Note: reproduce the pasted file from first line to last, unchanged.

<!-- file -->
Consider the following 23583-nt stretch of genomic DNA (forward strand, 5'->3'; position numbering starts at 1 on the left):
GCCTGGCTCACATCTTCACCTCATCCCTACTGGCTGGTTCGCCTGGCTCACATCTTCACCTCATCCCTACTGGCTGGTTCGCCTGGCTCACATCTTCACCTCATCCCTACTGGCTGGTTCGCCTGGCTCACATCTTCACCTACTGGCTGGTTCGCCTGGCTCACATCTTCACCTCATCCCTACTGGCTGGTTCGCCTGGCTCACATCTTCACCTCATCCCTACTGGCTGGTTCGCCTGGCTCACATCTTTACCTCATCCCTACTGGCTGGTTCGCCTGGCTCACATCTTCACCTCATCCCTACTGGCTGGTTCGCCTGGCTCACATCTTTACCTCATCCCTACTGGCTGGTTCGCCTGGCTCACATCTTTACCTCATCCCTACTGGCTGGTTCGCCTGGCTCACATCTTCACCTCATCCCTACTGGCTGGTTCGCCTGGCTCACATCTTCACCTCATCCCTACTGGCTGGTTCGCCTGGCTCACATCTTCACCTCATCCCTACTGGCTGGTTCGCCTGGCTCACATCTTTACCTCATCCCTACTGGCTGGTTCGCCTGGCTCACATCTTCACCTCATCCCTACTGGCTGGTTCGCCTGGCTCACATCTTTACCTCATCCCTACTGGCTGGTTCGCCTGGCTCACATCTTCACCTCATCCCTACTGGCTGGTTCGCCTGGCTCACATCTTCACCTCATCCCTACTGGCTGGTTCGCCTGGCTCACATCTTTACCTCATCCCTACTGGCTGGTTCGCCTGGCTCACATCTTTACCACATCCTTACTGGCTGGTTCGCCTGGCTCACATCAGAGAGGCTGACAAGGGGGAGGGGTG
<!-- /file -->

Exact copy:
Consider the following 23583-nt stretch of genomic DNA (forward strand, 5'->3'; position numbering starts at 1 on the left):
GCCTGGCTCACATCTTCACCTCATCCCTACTGGCTGGTTCGCCTGGCTCACATCTTCACCTCATCCCTACTGGCTGGTTCGCCTGGCTCACATCTTCACCTCATCCCTACTGGCTGGTTCGCCTGGCTCACATCTTCACCTACTGGCTGGTTCGCCTGGCTCACATCTTCACCTCATCCCTACTGGCTGGTTCGCCTGGCTCACATCTTCACCTCATCCCTACTGGCTGGTTCGCCTGGCTCACATCTTTACCTCATCCCTACTGGCTGGTTCGCCTGGCTCACATCTTCACCTCATCCCTACTGGCTGGTTCGCCTGGCTCACATCTTTACCTCATCCCTACTGGCTGGTTCGCCTGGCTCACATCTTTACCTCATCCCTACTGGCTGGTTCGCCTGGCTCACATCTTCACCTCATCCCTACTGGCTGGTTCGCCTGGCTCACATCTTCACCTCATCCCTACTGGCTGGTTCGCCTGGCTCACATCTTCACCTCATCCCTACTGGCTGGTTCGCCTGGCTCACATCTTTACCTCATCCCTACTGGCTGGTTCGCCTGGCTCACATCTTCACCTCATCCCTACTGGCTGGTTCGCCTGGCTCACATCTTTACCTCATCCCTACTGGCTGGTTCGCCTGGCTCACATCTTCACCTCATCCCTACTGGCTGGTTCGCCTGGCTCACATCTTCACCTCATCCCTACTGGCTGGTTCGCCTGGCTCACATCTTTACCTCATCCCTACTGGCTGGTTCGCCTGGCTCACATCTTTACCACATCCTTACTGGCTGGTTCGCCTGGCTCACATCAGAGAGGCTGACAAGGGGGAGGGGTG